The full-circle final scene of this moody morality tale doesn’t fully repair the separation between the first act and the rest, and there are other script stumbles too (see the Carlisle-carny tension that goes nowhere), but every piece compels in spite of the whole; the cinematography and design is showstopping, the cast’s got panache a-plenty, and the violence and deception is shut-eye(s) thrilling (“When a man believes his own lies… people get hurt… And when the lies end, there it is”).
On the rocky path to sobriety after a life-changing accident, John Callahan discovers the healing power of art, willing his injured hands into drawing hilarious, often controversial cartoons, which bring him a new lease on life. (IMDb)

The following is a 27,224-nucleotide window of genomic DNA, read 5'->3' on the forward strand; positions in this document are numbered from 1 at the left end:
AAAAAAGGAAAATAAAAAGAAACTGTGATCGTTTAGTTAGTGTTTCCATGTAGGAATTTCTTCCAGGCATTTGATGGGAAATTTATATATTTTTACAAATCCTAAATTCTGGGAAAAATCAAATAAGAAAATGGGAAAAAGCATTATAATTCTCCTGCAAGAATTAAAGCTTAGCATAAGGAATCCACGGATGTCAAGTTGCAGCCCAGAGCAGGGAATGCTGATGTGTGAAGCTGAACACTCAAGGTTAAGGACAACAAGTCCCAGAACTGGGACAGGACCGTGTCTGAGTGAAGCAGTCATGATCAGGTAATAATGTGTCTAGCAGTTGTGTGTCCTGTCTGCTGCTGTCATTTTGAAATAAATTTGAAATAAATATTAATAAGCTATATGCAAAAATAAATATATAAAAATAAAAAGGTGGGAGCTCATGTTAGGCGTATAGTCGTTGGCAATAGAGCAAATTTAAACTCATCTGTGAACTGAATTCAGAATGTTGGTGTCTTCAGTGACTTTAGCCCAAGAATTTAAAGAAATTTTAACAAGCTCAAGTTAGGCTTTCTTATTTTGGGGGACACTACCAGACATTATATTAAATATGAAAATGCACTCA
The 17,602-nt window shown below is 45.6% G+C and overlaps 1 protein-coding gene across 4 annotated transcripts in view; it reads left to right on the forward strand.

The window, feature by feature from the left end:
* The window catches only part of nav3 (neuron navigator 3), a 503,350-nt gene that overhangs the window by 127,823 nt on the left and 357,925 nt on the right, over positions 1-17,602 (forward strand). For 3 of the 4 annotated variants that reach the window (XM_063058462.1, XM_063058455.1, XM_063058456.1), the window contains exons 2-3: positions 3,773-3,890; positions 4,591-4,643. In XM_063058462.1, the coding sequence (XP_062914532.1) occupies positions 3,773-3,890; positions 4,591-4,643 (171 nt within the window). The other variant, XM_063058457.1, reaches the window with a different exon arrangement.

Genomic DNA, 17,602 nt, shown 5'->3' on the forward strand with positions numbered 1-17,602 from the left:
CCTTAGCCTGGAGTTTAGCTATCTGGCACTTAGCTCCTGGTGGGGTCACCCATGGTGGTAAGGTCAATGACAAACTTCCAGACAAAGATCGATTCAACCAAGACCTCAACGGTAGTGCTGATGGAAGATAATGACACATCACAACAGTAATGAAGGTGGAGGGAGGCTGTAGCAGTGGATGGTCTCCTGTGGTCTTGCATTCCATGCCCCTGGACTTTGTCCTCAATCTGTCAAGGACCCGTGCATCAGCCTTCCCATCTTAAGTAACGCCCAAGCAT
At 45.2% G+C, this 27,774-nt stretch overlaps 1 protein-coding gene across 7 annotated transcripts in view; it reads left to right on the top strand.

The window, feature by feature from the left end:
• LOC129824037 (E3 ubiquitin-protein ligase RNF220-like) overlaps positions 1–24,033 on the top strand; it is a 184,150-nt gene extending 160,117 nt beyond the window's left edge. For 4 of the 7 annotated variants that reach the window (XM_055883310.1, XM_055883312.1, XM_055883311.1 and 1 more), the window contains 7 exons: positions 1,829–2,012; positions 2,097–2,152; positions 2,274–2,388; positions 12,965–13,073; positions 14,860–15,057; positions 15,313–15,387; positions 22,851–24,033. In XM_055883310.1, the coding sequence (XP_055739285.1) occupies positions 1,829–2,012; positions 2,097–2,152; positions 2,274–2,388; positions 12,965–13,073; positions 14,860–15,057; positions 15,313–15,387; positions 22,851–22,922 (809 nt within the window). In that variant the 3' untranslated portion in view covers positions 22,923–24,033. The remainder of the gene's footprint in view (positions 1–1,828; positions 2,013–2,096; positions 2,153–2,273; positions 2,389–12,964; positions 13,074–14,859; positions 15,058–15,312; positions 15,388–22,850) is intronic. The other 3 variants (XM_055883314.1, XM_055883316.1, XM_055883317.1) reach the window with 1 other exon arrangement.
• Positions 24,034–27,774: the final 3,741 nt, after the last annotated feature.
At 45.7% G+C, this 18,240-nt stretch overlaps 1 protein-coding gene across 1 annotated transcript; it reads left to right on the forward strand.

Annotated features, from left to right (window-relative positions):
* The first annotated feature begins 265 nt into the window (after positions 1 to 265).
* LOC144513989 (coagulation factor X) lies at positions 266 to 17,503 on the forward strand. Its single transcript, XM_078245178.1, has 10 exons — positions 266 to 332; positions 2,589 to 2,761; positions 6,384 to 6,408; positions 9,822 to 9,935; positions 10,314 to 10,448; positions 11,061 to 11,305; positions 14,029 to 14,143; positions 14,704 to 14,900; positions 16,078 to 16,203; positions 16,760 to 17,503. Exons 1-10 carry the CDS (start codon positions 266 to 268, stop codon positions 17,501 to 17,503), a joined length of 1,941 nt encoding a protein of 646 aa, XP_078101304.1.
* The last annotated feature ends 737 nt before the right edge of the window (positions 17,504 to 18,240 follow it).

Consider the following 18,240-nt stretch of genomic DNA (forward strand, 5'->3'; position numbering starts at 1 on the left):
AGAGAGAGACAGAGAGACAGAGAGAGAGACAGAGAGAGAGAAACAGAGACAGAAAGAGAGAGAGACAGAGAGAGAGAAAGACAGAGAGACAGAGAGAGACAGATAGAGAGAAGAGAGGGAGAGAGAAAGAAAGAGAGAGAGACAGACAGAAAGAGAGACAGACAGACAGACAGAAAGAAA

Combines the accessible emotional punch of a mainstream drama (without getting sappy) with the unconventionality and boldness of an indie; the wonderfully edited timeline-jumping of the first half creates a uniquely compelling character set-up while the longer dialogues to follow solidify and bring to a tear-jerking climax the powerful yet nuanced redemption arc (see the return to those adorable skate kids). Phoenix is expectedly great, but it’s Hill who’s simply magnetic in a supporting role.
A lonely writer develops an unlikely relationship with his newly purchased operating system that’s designed to meet his every need. (IMDb)
Jonze’s poignantly prophetic near-future world is thoughtfully crafted, as the story subtly showcases its cultural milieu (see the letter writing job, voice-activated tech) and gorgeous, washed-out cinematography captures its streamlined urban isolation. The tenderness and tragedy of the central relationship (Phoenix and Johansson excel), meanwhile, offers more technological intrigue (Samantha’s development is fascinating-almost terrifying) while delicately examining the constructs of love.